“Mandating insecurity by requiring government access to all data and communications.”
Twenty years ago, law enforcement organizations lobbied to require data and communication services to engineer their products to guarantee law enforcement access to all data. After lengthy debate and vigorous predictions of enforcement channels “going dark,” these attempts to regulate the emerging Internet were abandoned. In the intervening years, innovation on the Internet flourished, and law enforcement agencies found new and more effective means of accessing vastly larger quantities of data. Today we are again hearing calls for regulation to mandate the provision of exceptional access mechanisms. In this report, a group of computer scientists and security experts, many of whom participated in a 1997 study of these same topics, has convened to explore the likely effects of imposing extraordinary access mandates.
We have found that the damage that could be caused by law enforcement exceptional access requirements would be even greater today than it would have been 20 years ago. In the wake of the growing economic and social cost of the fundamental insecurity of today’s Internet environment, any proposals that alter the security dynamics online should be approached with caution. Exceptional access would force Internet system developers to reverse “forward secrecy” design practices that seek to minimize the impact on user privacy when systems are breached. The complexity of today’s Internet environment, with millions of apps and globally connected services, means that new law enforcement requirements are likely to introduce unanticipated, hard to detect security flaws. Beyond these and other technical vulnerabilities, the prospect of globally deployed exceptional access systems raises difficult problems about how such an environment would be governed and how to ensure that such systems would respect human rights and the rule of law.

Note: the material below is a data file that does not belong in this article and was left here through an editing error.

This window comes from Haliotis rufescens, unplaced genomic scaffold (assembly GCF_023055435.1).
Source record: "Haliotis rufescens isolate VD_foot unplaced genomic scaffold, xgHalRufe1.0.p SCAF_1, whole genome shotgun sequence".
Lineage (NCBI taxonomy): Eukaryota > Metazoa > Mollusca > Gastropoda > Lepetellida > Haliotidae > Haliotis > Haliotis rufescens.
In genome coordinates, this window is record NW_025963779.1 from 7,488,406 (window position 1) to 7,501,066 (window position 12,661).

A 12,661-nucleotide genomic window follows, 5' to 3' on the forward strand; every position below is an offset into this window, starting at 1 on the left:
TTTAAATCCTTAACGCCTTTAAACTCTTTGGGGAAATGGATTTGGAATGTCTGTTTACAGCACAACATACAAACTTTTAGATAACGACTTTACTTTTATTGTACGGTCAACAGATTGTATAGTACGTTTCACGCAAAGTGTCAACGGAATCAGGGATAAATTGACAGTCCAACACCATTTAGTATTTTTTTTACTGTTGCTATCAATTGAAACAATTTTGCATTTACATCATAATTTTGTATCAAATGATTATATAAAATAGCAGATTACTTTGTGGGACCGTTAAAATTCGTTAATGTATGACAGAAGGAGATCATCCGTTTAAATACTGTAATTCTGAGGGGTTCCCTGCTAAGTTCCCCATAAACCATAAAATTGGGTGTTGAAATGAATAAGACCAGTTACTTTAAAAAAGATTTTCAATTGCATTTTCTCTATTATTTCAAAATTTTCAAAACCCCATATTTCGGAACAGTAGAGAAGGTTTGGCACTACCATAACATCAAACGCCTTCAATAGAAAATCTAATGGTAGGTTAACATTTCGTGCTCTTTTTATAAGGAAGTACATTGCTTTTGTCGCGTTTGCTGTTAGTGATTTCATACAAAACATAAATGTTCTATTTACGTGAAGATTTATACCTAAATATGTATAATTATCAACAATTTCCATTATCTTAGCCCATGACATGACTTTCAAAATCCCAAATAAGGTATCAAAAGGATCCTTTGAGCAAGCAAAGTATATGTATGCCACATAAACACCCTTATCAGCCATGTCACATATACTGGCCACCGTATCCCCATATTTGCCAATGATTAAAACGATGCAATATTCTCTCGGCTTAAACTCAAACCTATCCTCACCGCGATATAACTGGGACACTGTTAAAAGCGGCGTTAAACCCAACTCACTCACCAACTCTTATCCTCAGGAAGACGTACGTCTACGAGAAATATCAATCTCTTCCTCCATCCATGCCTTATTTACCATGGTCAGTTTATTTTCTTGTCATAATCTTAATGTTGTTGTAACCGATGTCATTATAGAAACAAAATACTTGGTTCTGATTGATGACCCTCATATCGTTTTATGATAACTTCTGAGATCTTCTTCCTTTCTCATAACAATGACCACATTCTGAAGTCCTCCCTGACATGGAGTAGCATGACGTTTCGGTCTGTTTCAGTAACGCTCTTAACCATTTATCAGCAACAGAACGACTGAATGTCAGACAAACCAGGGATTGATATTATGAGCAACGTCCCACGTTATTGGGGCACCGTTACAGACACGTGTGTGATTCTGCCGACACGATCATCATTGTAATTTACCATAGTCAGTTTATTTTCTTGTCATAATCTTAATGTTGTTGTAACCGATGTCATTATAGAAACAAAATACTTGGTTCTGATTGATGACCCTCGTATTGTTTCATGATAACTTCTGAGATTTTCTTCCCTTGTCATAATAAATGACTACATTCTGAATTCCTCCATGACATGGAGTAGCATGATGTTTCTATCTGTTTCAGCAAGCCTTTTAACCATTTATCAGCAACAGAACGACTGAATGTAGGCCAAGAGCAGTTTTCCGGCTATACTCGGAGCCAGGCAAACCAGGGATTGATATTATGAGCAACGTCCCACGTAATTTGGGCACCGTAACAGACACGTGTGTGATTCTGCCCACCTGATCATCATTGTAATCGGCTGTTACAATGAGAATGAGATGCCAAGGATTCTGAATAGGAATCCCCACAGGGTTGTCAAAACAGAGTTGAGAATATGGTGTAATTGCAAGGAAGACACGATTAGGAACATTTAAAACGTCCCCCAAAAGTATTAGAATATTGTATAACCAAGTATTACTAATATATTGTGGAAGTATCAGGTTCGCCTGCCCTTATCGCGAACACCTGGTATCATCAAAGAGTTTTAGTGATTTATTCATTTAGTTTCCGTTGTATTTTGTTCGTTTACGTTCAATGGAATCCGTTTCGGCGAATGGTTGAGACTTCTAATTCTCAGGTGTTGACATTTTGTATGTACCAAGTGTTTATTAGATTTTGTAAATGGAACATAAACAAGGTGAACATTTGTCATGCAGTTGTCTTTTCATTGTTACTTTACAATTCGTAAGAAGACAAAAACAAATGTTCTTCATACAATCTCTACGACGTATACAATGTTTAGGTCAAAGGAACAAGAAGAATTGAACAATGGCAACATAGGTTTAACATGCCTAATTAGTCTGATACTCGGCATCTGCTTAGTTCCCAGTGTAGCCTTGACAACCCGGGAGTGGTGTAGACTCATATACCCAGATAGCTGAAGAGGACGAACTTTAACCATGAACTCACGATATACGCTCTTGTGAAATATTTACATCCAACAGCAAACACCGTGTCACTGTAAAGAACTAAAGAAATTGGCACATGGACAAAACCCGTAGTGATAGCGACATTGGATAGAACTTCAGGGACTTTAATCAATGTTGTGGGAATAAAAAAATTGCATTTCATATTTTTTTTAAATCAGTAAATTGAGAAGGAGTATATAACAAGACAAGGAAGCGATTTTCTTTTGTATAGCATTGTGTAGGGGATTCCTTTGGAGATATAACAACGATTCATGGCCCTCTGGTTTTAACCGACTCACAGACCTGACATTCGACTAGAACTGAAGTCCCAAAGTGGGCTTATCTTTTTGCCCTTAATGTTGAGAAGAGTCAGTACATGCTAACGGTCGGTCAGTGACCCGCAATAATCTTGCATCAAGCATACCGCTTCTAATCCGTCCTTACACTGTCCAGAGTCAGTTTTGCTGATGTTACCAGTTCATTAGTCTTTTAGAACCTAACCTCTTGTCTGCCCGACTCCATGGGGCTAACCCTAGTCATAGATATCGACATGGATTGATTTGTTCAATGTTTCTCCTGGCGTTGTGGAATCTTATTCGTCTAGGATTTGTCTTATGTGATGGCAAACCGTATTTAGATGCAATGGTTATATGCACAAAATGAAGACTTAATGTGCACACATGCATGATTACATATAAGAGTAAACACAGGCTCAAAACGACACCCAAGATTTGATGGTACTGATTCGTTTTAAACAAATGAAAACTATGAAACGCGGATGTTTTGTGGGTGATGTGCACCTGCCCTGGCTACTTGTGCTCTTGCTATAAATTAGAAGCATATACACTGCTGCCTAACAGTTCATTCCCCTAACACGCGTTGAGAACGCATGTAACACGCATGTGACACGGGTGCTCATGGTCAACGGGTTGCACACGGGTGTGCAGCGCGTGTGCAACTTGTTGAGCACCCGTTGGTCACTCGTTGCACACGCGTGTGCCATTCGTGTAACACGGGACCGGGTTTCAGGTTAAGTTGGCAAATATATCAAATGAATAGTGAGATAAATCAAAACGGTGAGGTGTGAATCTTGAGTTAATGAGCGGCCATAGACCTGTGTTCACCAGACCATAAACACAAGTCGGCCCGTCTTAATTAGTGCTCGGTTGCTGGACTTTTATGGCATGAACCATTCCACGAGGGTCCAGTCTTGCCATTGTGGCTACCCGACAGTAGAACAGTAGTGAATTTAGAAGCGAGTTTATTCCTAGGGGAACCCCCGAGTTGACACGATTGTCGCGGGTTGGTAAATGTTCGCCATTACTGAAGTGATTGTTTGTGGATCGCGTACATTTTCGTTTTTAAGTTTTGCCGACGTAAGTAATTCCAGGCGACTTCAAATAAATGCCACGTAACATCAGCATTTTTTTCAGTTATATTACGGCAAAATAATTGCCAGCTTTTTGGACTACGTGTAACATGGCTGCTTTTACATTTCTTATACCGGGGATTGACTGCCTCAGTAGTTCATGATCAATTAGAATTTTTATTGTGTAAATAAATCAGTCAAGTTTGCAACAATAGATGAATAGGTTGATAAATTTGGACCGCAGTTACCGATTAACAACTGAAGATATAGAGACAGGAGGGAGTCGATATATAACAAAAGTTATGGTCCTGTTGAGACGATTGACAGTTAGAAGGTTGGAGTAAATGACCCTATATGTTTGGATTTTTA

Isn’t multi-party access to disk encryption standard in corporate environments? If I understand it correctly, every major corp has a “key under the doormat” into all of their employee’s laptops. The bigger problem is that and iPhone sold in the US and an iPhone sold in Hong Kong having different security parameters seems impossible in practice: USG can’t mandate judicial access to phones sold in Hong Kong, and they aren’t going to ban my coming back with a new phone I bought there.
Prohibiting secure end-to-end encryption also seems hard to control in practice. I mean, you might be able to make it more difficult than using iMessage, but probably not beyond the capabilities of even the slightly sophisticated weed dealer.
Prohibiting forward secrecy seems downright silly – how do you even begin to enforce that?
Are law enforcement actually making these arguments? The entire back and forth feels contrived.
Yes unfortunately it seems they are. It’s important to remember that they don’t understand or intuit how all this technology works like we do. They have a political agenda that they must uphold, for better or worse.
In response to the “how do you begin to enforce that?” questions: weirder and less-enforceable laws have been created ¯_(ツ)_/¯